On the Bangalore front, some buffoonery is now being offered for free. Apparently, BRC’s Praveen Kumar ended up in a police station for involvement in a drunken brawl with a doctor in his hometown of Meerut. While fellow blogger Ottayan asks two questions on this. I have only one question, which is Ottayan’s second: Praveen, was it Kingfisher or Royal Challenge?  J

 

Furthermore, after VVS Laxman’s show of support for Dravid, his Royal Challengers’ team mate, Kumble minces nothing while adding to the support in his Hindustan times column, saying that those who matter must understand what sport is about. Mallya in response, has half-heartedly declared faith in his team, after reiterating concerns on team performance and selection. Dr. Mallya, it is about the people, the faces who wear the team T-shirt. If you aren’t supporting the people in the team, what is the Royal Challengers team? Just a red-and-yellow T-shirt.

 

Meanwhile, Kolkata Knight Riders owner Shah Rukh on being asked of the corporate culture and sacking creeping into cricket, gushes over having Ganguly as captain till he turns 106. Ganguly, on the other hand, had only diplomatic answers when asked of Dravid’s position.

 

“..Rahul Dravid is a great friend of yours. What if Vijay Mallya were to tell Rahul, ‘I don’t want you as a captain.’ Would you like that as a cricketer?

Sourav Ganguly: I’ve been in the situation of not being wanted as a captain (laughs). I haven’t liked it so I am sure Rahul won’t like it either.”

Perhaps, Ganguly is just thinking “nalla vennum, da unakku” (Tamil for now it’s your turn). I only hope that we don’t loose Dravid through this crisis.

 Back to cricket, Mumbai routed Kolkata today for an embarassing 67 from 15-odd overs. I almost wrote a post before the match with some hype for Ganguly, Shoaib, and Kolkatta’s odds, but my pre-match-hype-jinxed stopped me. But not posting didn’t help Kolkata, though Sachin flopped royally with a duck. Something told me that today, Tendulkar will get his first IPL duck, and for the first time, I wasn’t too upset about it.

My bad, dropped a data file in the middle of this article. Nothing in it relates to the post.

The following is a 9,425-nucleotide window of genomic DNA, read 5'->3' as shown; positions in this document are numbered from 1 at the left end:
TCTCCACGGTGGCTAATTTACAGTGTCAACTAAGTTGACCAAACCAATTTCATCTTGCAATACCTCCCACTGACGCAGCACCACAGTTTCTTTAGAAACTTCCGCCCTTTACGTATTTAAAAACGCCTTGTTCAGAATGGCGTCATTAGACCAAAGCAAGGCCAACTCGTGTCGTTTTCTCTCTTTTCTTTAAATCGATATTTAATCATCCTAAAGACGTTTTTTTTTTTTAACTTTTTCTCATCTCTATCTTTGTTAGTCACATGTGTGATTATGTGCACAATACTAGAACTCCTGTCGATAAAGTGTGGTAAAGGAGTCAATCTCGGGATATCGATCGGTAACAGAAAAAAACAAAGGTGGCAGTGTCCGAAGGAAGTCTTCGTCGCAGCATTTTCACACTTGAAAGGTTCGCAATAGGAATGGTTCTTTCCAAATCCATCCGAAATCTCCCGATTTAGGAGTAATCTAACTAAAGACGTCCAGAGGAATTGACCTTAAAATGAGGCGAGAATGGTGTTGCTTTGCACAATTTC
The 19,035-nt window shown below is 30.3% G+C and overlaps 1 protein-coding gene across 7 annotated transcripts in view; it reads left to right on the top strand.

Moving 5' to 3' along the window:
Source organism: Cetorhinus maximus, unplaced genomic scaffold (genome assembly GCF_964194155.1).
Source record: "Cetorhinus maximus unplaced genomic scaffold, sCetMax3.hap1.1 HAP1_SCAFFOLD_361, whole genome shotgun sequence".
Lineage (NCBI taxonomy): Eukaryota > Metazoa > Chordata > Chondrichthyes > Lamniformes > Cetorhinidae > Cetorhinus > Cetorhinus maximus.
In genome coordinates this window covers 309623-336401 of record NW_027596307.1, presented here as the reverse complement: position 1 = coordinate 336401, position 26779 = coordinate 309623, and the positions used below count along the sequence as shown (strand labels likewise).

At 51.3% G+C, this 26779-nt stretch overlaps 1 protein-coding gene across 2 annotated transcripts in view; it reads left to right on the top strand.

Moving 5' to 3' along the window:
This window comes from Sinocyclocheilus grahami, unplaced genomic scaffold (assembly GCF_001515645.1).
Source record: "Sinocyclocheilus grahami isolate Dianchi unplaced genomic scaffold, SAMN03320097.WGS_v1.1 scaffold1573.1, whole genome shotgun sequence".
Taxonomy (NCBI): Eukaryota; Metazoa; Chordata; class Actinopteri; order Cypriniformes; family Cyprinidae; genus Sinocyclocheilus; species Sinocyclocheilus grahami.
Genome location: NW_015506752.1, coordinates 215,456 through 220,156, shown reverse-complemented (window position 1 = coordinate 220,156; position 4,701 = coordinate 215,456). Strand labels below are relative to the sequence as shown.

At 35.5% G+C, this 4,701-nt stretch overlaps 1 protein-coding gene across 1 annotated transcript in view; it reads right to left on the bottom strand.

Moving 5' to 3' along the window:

Bangalore Royal Challengers face the heat – sacking begins

May 7, 2008

With the sacking of Charu Sharma as CEO of the enterprise, Vijay Mallya’s Royal Challengers seems to be facing an off-the-field crisis in addition to losing woes. Apparently, bowling coach Venkatesh Prasad is on his way out too. I suspect Dravid will be next. I don’t know what the sacking of the CEO can do, when the problems are on the field. The BRCs don’t seem to have any team spirit going for them. Seven games into the tournament, they don’t have an opening combination. The international players in the team seem indifferent to say the least.

As fellow blogger Apurv notes, there seems to be very little sympathy for Dravid, and that after a desperate yet scintillating, classical-cricket knock against Kings XI Punjab (which is btw, the most uninspired name). After seeing all the nothing-shots and slogs going for four and getting applause, it was a goose-bump moment to see Dravid almost effortlessly cut and drive so beautifully. That 66 off 50-odd balls was a treat to watch and would have been worth its weight in gold if only the other batsmen chipped in. So dismal was the showing of the Bangalore team against Mohali, that apart from Dravid’s 66 and Kohli’s 30-odd, the 10 extras conceded was the next highest and the third double-digit score. They were in soup – duck soup (pun intended).

Most bloggers and media folk seem to be baying for Dravid’s blood with every loss. Granted, he got some of team selection wrong and is not the most inspired captains; but he would have expected a bit more support from the Test greats. Kallis has been a flop with the bat and ball and Boucher as unpredictable as the weather. Of the entire lot, Praveen Kumar and Zaheer Khan have given most bang for the buck.

In hindsight, it is fairly easy to speculate on the droopy-shouldered Bangalore team. Perhaps the knife had hanging at their throats for sometime now. One could almost sense that from Dravid and Zaheer’s desperate efforts. When the chips are down, nothing inspires more that trust and nothing deflates more that threats: a simple management principle that most people learn only when it’s too late.

Maybe this just goes to prove that people should stick to what they know best. Like I had mentioned before Cricket run by business men is like Tech companies run by those who don’t know more than a few buzzwords (and look for returns just as team is formed).

With such being the state of affairs, one can only feel sorry for the never-say-die man Rahul Dravid. 😦